- Fringe Twister - This tool helps you twist perfectly even fringe every time. It's definitely not 100% necessary but will make your life much easier if you're going to be making a lot of projects with fringe.
Warping can often be the process of weaving that scares away beginners, but we promise it's not scary! All of the loom models we recommend here come with booklets with instructions for warping that particular loom. There are also very helpful YouTube videos available:
You can use almost any yarn on your rigid heddle loom as long as you are using the correct heddle dent size. Here are some options that are particularly good for beginners as they can be woven with the heddle that comes with your rigid heddle loom.
Omega Sinfonia - This is a 100% Mercerized Cotton, 6 ply yarn. It comes in balls of 218 yards. This is a sport weight yarn so it's a little smaller than you would normally weave with on an 8/7.5 dent heddle, but that's okay your project will just have a little bit looser weave!
Brown Sheep Nature Spun Worsted - This is a 100% Wool, 3 ply yarn. It comes in balls of 245 yards. We know you will love the feel of this 100% U.S. grown and spun yarn.
Handspun Hope Organic Merino Yarn - Certified 100% organic wool yarn is hand spun and dyed in Rwanda by the ladies of Handspun Hope. It comes in 185 yard skeins. Handspun Hope is a certified member of the Fair Trade Federation.
Rigid Heddle Weaving Books
While YouTube is a fantastic resource, sometimes nothing can beat a quality book.
- Weaving Made Easy by Liz Gipson - Author Liz Gipson give you the tools to make working on a rigid-heddle loom a joy in this revised and updated version of her much loved book. Added to this edition is step-by-step instructions on how to set up your loom in twenty minutes or less, finishing tips, and two new projects, as well as more headers to make it easier to find just the tip you are looking for to make your weaving time more enjoyable.
- Inventive Weaving On A Little Loom by Syne Mitchell - This essential guide explores the full capabilities of trigid heddle looms, covering all the basics and offering an amazing array of projects. Crafters will be thrilled by the possibilities: satisfying tapestry and transparency projects, bead weaving and e-textiles, and dramatic effects using simple finger-manipulated techniques. Adding a second or third heddle allows for more complex weaving, such as overshot, shadow weave, and very fine threads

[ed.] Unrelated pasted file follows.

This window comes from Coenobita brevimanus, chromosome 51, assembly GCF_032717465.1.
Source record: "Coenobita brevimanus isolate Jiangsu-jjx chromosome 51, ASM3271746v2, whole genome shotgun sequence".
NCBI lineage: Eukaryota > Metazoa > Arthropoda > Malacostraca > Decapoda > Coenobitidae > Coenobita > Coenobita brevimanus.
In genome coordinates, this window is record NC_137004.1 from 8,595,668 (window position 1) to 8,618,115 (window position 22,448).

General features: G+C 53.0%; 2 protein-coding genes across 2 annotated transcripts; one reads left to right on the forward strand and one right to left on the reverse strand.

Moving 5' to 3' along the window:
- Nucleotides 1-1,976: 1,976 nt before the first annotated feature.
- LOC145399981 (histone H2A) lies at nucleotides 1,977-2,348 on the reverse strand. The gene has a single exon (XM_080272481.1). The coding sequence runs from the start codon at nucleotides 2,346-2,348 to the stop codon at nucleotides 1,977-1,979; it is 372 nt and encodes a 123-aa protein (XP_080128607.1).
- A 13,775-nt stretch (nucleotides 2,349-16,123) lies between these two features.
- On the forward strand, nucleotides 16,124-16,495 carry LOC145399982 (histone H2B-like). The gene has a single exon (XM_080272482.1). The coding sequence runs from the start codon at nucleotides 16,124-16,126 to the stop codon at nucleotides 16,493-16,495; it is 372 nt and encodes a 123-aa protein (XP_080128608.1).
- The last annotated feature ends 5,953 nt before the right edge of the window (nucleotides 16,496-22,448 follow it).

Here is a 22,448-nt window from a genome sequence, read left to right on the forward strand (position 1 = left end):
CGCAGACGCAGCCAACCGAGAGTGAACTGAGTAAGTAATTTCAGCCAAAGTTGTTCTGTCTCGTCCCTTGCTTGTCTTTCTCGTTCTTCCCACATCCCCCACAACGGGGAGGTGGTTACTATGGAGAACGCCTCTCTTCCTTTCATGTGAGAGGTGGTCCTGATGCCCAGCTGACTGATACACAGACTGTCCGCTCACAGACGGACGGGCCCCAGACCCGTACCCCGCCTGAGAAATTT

- Ashford Book of Rigid Heddle Weaving by Rowena Hart - International weaving teacher, Rowena Hart, shows how you can create exciting, beautiful garments and crafts - all on the simple two shaft rigid heddle loom. In the book she guides you step-by-step through the many techniques, showing just how easy it is to make your woven creations come alive through color and texture.
What types of projects can I weave on a rigid heddle loom?
There are so many creative things you can do with a rigid heddle loom! The most common types of projects are scarves, placemats, dishtowels, or shawls. You can also weave fabric and then sew it with other fabrics to create garments or bags. You are limited by the weaving width of your loom so if you were wanting to make something very wide like a blanket you could only achieve it by sewing together multiple panels of fabric. We recommend playing with plain weave (just standard back and forth weaving, no fancy patterning) and then maybe branching out to try some different techniques! We have a blog post, Rigid Heddle Texture Infusion that details how to make a plain weave scarf using some fun different yarn textures!
We also carry some kits that are great for rigid heddle looms!
- DJE Timeless 2 Tea Towel Kit - The reason things become "a classic" is timeless appeal and usefulness. Woven on one warp, this classic plaid and striped towel kit (1 towel of each design) features The Woolery's Bluegrass Mills Hemp yarn. The hemp yarns make a super absorbent fabric with great body, durability and just a touch of shine. With the warp already wound, this is a fast, easy weave for all experience levels. You will need two 8-dent heddles.
- DJE Crossroads Infinity Scarf Kit - Utilizing two sizes of hand painted Tencel combined in two color and weave patterns, this design is reminiscent of the patterns created as roads intersect on maps and the landscape. The scarf has lovely shimmer and a luxurious drape.
- DJE Bloom Scarf Kit - Featuring Mountain Colors hand-painted 4/8's 100% merino wool and two variations of leno lace weave, this kit celebrates spring foliage colors. Wet finishing the scarf makes the yarns bloom, creating a super soft, cuddly scarf that is light enough to wear indoors, yet warm enough for snuggly comfort outdoors.
It is important to note - You cannot make rugs on a rigid heddle loom, only rug shaped objects. A rigid heddle loom cannot stand up to the high level of tension required to make a durable rug. This means that any "rug" you create on the rigid heddle loom will deteriorate very quickly to use and be more of a "rug shaped object" than an actual useable rug. If you try to jack up the tension on your rigid heddle loom you will cause the loom to bend out of shape and become damaged over time. If you are insistent that you want to weave rugs you're going to be looking at a floor loom, not a rigid heddle loom.
We hope this is a good jumping off point for your in your rigid heddle weaving journey and we can't wait to see all of the beautiful hand woven projects you create!